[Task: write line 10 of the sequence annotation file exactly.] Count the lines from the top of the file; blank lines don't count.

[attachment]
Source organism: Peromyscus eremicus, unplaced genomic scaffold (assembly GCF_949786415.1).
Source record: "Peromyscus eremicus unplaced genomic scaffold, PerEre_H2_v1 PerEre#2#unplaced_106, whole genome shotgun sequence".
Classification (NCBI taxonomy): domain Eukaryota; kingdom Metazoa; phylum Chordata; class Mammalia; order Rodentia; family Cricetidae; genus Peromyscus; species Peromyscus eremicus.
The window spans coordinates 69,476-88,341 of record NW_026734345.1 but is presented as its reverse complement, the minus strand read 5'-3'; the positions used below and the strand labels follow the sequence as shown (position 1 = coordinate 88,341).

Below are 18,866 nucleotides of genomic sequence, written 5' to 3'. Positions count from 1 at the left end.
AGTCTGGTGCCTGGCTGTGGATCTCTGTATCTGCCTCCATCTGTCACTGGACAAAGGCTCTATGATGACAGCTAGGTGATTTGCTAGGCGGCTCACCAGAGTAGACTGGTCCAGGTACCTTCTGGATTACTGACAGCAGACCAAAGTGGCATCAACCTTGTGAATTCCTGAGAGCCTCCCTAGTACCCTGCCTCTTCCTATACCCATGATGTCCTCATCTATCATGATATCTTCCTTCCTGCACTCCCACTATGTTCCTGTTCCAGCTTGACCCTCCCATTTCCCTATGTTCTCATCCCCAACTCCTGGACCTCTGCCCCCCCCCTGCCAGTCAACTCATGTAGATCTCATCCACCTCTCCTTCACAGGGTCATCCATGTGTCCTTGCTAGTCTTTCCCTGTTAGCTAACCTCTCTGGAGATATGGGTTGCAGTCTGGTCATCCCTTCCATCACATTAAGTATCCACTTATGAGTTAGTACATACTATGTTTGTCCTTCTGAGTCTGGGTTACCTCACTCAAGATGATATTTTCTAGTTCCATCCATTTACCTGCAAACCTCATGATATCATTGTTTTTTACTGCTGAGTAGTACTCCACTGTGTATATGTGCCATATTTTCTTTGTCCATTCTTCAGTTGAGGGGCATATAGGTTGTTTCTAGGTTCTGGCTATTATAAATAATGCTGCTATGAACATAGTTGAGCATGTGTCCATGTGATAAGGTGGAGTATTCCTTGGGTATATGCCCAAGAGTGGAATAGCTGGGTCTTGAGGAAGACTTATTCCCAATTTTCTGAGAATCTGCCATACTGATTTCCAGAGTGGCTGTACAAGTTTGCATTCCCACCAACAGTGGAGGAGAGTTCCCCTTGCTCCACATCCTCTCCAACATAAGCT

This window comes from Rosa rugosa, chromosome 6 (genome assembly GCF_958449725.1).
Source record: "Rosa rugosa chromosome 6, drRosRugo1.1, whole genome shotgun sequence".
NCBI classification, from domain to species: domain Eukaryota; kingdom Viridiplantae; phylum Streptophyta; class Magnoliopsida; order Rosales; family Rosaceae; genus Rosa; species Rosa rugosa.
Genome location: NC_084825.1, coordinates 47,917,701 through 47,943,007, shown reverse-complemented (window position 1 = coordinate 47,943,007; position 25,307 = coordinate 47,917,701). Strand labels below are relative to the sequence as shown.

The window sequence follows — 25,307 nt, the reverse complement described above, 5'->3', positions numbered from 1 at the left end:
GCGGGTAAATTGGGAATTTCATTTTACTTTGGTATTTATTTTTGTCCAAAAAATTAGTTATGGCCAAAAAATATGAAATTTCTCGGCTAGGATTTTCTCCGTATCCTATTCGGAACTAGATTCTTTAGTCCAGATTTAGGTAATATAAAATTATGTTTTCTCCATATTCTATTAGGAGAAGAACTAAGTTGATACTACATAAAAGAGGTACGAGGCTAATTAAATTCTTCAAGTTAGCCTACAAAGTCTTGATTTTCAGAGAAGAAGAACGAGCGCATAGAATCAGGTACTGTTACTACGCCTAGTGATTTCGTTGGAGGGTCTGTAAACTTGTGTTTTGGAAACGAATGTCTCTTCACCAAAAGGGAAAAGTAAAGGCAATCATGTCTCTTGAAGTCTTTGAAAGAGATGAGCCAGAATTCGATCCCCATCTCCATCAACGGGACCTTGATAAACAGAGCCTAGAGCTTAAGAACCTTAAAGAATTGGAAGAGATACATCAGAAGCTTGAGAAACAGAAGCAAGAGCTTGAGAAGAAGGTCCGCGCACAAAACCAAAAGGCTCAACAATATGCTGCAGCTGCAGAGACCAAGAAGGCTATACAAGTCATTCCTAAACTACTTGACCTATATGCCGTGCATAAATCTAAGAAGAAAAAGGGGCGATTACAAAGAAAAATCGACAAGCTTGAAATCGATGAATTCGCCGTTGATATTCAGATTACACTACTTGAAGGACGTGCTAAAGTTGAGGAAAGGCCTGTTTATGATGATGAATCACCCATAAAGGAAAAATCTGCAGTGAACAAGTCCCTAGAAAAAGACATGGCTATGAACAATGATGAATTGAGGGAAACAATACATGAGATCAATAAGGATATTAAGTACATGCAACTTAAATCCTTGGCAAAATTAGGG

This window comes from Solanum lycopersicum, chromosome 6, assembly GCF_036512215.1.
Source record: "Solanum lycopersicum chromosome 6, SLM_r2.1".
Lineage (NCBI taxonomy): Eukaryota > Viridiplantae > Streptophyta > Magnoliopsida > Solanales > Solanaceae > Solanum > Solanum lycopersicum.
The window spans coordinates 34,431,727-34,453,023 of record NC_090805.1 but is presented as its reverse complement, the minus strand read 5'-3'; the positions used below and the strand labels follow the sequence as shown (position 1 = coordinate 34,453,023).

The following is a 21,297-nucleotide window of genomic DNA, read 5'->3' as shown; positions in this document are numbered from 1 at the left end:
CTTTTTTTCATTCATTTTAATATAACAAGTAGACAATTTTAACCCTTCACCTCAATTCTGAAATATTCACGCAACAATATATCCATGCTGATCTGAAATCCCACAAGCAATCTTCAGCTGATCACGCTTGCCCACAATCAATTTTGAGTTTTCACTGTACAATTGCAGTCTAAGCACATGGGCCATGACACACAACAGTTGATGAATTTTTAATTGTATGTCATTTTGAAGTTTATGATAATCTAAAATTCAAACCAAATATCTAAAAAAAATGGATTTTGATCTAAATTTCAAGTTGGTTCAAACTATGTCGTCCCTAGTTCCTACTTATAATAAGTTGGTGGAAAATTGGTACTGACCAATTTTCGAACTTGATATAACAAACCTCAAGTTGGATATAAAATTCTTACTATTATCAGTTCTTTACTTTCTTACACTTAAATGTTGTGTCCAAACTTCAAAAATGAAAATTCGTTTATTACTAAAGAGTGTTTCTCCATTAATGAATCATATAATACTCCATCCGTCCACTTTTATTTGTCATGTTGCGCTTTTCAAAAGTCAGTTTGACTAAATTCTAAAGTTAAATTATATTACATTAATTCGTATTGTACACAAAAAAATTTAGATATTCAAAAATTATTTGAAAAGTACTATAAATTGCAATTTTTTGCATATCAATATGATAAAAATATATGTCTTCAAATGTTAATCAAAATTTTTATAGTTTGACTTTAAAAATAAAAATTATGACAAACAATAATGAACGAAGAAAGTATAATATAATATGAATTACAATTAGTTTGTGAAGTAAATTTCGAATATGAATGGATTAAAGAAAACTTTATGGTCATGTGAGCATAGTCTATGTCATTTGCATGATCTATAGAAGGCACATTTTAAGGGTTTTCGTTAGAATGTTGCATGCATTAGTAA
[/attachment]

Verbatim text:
Genome location: NC_084825.1, coordinates 47,917,701 through 47,943,007, shown reverse-complemented (window position 1 = coordinate 47,943,007; position 25,307 = coordinate 47,917,701). Strand labels below are relative to the sequence as shown.